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Ioannou, Susan.

Toronto, Word-wrights Canada, c1985. 74pp, paper, $6.95, ISBN 0-920835-02-3. Distributed by Wordwrights Canada, P.O. Box 456, Station 0, Toronto, Ont., M4A 2P1.

Grades 12 and up
Reviewed by Joanne Peters

Volume 14 Number 2
1986 March

The Crafted Poem is a compilation of columns from The Arts Scarborough Newsletter, 1980-1985, revised and expanded for publication in book form. Although many of the poems that appear in the book are written by other poets, Ioannou has also published a collection of her own work, entitled Mother Poems. As a practising poet, Ioannou has undertaken a difficult project; to make the beginning poet more aware of the writing process, as well as to provide an aid to the appreciation of the work of others that will, in turn, enrich a poet's ability to examine his or her work critically. On the whole, Ioannou succeeds in fulfilling her objective. Because writing is such a highly individualized activity, many of her suggestions are of a rather general nature. Still, she provides ideas that would be useful either to those who have always had a secret hankering to pen a poem (but have never been quite sure how to start) or to high school teachers interested in a unit on the writing of poetry. Her tone is friendly and encouraging and avoids indulgence in jargon-laden discussion of poetic theory.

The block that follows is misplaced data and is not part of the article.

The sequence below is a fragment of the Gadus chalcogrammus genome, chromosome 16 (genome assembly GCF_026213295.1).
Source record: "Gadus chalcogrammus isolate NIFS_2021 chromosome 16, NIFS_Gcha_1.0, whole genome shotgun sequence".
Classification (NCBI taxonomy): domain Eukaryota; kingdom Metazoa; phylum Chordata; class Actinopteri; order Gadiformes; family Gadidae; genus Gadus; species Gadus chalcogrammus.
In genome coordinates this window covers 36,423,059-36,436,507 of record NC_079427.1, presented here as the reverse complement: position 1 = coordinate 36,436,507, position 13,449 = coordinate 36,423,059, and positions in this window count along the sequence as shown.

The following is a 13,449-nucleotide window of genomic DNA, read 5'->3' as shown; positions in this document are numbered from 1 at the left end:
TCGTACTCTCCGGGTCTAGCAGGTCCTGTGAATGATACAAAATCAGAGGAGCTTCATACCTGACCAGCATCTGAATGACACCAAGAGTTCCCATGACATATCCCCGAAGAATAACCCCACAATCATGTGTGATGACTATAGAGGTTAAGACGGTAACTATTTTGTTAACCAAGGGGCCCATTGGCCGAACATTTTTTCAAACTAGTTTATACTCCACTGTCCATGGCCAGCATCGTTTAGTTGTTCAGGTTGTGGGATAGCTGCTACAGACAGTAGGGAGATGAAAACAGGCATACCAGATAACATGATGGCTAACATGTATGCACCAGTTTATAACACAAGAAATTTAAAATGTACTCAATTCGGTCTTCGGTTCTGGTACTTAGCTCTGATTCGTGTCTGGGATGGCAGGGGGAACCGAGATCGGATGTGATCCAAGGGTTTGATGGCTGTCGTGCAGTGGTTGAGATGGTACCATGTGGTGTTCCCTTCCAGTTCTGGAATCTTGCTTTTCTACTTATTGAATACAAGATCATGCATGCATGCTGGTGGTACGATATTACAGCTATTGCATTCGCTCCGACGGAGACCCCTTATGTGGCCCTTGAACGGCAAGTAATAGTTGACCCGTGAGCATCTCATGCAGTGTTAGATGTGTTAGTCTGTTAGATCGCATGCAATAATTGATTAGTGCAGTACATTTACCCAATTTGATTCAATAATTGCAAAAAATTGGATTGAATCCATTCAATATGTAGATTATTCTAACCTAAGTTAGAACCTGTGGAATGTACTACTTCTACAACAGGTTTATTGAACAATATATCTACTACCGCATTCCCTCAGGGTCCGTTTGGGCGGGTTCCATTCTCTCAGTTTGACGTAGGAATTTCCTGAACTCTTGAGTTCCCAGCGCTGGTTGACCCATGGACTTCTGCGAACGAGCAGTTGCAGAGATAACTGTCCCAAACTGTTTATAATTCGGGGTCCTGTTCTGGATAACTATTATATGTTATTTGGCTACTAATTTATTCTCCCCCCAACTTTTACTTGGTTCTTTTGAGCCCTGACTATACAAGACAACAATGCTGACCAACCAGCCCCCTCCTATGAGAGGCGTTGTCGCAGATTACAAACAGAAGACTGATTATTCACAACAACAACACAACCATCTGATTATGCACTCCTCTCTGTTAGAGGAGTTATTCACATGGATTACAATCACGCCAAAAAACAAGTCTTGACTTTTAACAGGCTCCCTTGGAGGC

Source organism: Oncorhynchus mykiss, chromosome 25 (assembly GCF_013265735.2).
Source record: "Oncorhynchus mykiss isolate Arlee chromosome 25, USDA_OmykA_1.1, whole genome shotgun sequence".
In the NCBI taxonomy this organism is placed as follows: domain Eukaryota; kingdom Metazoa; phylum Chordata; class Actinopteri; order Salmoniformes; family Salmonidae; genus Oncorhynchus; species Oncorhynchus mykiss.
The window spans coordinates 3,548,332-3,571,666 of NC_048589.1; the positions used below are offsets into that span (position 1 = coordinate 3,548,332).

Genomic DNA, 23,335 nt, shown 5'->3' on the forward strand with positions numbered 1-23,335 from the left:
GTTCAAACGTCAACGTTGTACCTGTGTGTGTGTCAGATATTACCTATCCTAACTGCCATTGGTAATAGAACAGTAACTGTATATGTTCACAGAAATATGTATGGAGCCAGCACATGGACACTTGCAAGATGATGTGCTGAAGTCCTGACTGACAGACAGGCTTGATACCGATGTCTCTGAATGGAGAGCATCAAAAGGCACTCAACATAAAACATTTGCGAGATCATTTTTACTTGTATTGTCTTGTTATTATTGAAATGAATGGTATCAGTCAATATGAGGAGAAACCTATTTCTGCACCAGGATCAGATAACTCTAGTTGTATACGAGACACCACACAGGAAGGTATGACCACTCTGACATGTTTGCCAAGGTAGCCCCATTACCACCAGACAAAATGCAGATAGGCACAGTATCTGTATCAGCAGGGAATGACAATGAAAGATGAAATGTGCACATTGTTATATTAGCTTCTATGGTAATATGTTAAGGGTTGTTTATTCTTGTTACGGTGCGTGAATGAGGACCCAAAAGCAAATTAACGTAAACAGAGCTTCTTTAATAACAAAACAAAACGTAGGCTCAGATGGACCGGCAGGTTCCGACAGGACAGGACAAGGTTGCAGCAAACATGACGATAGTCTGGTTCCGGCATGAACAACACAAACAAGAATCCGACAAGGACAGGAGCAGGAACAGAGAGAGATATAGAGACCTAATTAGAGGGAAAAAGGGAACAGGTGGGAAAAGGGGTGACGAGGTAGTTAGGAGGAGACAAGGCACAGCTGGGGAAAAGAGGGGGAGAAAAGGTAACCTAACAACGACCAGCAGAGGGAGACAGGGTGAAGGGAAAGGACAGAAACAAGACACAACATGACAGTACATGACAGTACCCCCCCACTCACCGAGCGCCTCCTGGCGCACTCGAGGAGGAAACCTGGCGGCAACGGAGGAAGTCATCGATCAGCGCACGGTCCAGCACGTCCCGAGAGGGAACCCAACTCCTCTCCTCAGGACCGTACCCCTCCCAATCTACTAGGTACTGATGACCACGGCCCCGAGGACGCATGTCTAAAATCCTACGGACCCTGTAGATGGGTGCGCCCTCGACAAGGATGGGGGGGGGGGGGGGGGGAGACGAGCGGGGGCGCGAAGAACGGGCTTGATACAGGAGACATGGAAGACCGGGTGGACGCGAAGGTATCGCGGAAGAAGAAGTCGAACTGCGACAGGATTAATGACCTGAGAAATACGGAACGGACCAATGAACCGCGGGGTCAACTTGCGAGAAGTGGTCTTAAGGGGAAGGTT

While most English teachers are familiar with the different types of figurative language and rhyme schemes detailed here, the book also contains material on aspects of poetic craft rarely found in many books. Illustrating aspects of the writing process are short poems that effectively present practical applications of such points as the reason for the use of a particular rhyme scheme or the importance of a poem's physical presentation on paper. Furthermore, while many writing texts contain material on the writing process similar to that found in The Crafted Poem, rarely do they provide information as to potential markets for publication, suggestions on proper presentation of material for publication, and common-sense advice on how to deal with the bane of a writer's life: rejection.

To this end, the book contains a list of potential sources and resources for the publication of new material, a briefly annotated bibliography of works dealing with the writing of poetry, and a glossary of poetic terms. While The Crafted Poem is unindexed, it has a very comprehensive table of contents, making it easy to find information on particular aspects of poetic craft. It is unfortunate that the book could not be printed in a different format. Many people might find the typeface (that of a quality electric typewriter) less than professional looking. However, the book lacks the crowded lay-out so often typical of works in which the material is first typed and then duplicated.

The book's intended audience is an adult one, one seriously interested in the writing of poetry. As such, The Crafted Poem would be most successfully used as a reference or resource book by teachers of writing in the upper senior high school levels or by post-secondary teachers looking for another slant on the Crafting of poetry.

Joanne Peters, Sisler S.S., Winnipeg, Man.
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